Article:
“You don’t need to give me anything,” JJ sighs. She puts her can on a spot of flat roof beside her and cups Emily’s cheek. Her fingers are cold on hot skin, but Emily turns shimmering, terrified eyes on her and JJ does her best keep herself visible. “I have too much already, but… I could use someone who will help me carry it. I want to give you myself and everything that comes with it.”

“I’m scared,” Emily admits, dropping her drink into the darkness below. “What if I have to leave? What if you need something more than someone who will listen and follow and wait?”

JJ rests her forehead on Emily’s, heart pounding painfully as she forces herself to accept this reality. She knows that they are going to be together by first light just as strongly as she knows that you don’t have to entirely discard your mask to let one person see you naked. Vulnerability isn’t any easier because you want to be vulnerable, but it’s so rare to want and to get that it’s worth it to try.

“And what if you need more than someone who leads and talks and asks?” JJ replies gently. “I don’t have the answers, but I’m willing to ask the questions if you are.”

Emily sucks in a shaking breath. Her whole body feels like it is on fire, like she is standing on the bonfire of JJ’s love and it’s burning her alive. It hurts, but she knows that it’s a purifying heat. JJ has cast her into the flames and she’s being reborn as someone who can learn to be happy with the stars in the sky, instead of longing for the ones hidden away.

It’s going to hurt. She and JJ both know that their love is going to be painful for a while. They’ve been hiding for so long and just because they’ve found a reason to reveal themselves doesn’t mean they know how to be seen. As she looks into JJ’s eyes, Emily knows that the pain will be worth it.

“I want to keep you to myself for a while,” Emily breathes, tilting her head. “They don’t need to know us like that. I want to learn about me and you and us before they can convince us we’re something else.”

“This isn’t about them,” JJ agrees, eyes dropping to Emily’s mouth. “I just want you. I want whatever pieces you have right now, and I’ll want you after we finish the whole puzzle, too.”

Their kiss tastes like understanding. In the cool winter air, under the twinkling stars, on hard roof tiles, they feel like people without disguises. The way their lips stick together and their breath mingles feels like an agreement. Their kisses say ‘live with me with the crooks of my fingers, the corners of my mind, and empty places of my soul’.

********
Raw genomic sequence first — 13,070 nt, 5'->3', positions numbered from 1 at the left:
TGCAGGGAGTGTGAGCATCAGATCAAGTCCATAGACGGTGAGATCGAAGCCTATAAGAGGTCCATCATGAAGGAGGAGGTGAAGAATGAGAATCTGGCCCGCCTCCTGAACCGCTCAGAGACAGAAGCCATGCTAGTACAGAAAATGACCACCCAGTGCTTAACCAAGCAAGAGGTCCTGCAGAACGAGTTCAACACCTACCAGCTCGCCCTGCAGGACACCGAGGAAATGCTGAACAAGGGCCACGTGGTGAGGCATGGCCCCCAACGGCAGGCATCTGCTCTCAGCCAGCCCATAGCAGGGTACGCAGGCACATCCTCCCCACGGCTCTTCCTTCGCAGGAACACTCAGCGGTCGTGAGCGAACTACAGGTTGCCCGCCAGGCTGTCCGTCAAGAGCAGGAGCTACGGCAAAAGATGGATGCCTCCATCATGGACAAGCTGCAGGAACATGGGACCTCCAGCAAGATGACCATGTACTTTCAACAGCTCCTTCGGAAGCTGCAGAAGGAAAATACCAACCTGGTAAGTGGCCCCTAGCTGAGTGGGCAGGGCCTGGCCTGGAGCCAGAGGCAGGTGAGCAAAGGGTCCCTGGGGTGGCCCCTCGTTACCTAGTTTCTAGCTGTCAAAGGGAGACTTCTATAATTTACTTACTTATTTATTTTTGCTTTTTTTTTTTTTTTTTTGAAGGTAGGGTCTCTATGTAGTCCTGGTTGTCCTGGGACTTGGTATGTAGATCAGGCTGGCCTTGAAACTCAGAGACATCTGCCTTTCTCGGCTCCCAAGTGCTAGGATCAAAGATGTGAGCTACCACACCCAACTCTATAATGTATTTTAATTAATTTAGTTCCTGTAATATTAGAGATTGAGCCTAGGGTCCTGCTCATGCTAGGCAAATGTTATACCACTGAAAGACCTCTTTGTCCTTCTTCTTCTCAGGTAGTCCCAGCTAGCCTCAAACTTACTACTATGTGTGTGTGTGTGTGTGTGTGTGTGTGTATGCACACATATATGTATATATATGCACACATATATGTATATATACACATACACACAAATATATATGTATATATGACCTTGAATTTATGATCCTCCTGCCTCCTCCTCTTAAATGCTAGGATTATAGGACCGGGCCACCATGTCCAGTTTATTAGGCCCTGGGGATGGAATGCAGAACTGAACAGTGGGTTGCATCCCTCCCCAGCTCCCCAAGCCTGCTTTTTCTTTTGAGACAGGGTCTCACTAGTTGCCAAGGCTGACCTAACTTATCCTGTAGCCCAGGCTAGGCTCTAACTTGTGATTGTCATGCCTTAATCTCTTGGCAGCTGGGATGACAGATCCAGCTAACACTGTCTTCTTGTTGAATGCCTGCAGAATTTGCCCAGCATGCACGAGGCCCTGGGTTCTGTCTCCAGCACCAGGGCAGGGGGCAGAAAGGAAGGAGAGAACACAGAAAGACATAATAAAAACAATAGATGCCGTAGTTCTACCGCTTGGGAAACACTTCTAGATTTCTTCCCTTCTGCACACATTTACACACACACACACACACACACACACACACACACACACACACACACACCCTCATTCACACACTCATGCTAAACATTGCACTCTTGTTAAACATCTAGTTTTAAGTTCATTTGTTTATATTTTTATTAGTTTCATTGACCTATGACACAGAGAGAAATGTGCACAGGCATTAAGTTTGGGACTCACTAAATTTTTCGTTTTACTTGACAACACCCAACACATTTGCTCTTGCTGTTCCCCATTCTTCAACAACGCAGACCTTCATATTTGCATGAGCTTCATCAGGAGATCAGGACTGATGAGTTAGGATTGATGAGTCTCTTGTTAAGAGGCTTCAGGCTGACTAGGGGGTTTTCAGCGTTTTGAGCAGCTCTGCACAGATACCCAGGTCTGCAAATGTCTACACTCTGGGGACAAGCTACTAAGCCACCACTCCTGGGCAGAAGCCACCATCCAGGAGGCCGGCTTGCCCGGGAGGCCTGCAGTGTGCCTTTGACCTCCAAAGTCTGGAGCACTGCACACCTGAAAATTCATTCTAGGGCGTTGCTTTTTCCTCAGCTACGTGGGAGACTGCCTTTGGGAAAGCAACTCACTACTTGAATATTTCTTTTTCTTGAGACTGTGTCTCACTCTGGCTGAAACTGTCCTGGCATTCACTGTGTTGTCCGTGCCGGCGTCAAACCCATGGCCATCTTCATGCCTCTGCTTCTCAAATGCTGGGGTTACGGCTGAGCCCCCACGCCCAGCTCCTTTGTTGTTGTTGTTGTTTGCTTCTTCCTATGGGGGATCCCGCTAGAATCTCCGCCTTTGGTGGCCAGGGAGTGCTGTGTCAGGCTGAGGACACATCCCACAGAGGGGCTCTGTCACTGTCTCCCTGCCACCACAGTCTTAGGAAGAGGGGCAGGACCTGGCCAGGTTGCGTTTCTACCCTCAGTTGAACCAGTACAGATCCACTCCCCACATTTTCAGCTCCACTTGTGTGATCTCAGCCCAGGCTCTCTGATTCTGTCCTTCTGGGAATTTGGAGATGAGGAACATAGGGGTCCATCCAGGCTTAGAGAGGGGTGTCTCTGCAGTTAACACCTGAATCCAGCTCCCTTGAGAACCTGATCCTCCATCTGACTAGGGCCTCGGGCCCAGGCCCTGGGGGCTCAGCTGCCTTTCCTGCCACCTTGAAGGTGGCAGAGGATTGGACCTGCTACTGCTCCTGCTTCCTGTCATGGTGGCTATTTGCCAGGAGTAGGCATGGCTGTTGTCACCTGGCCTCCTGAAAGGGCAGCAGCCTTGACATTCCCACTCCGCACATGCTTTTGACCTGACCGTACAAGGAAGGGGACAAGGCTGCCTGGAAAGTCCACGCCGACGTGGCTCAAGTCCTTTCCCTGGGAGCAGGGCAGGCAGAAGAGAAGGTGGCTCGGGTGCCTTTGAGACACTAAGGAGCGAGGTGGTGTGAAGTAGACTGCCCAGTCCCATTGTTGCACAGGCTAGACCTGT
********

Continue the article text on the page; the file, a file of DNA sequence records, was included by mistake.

It’s Emily who leads JJ back into the house, pulling her through the window, and into her bed. Their sweaters, still holding the second beers they never drank, fall to the wood floor, followed by pants and shirts and bras and underwear. The cotton sheets of JJ’s bed, soon to be Emily’s, too, feels like heaven on bare skin.

Every touch is absolution, pardoning their sins and leaving them clean. Emily’s lips on JJ’s muscle feels like vindication, like the sin of strength has been forgiven and turned into a trait she can wear proudly. JJ’s mouth inside Emily’s thighs is clemency, mercy, amnesty for her crimes, for perjuring herself with every smile and laugh. The promise of today and tomorrow and forever is given freely in each muffled sob, offering a reprieve from the work of hiding.

They are entirely laid bare, exhausted by divulgence and revelation. Emily’s carefully constructed walls are demolished by the wrecking ball of JJ’s desperation for connection. The thirst to be recognized that lives in JJ’s soul is quenched by the reverence in Emily’s voice.

The two women are so used to the dark that the bright light of new beginnings hurts, but it also reminds them that they’re alive. Everything is new and familiar at once and it’s jarring and confusing and beautiful. They are two sides of the same coin and they know that they’re rich.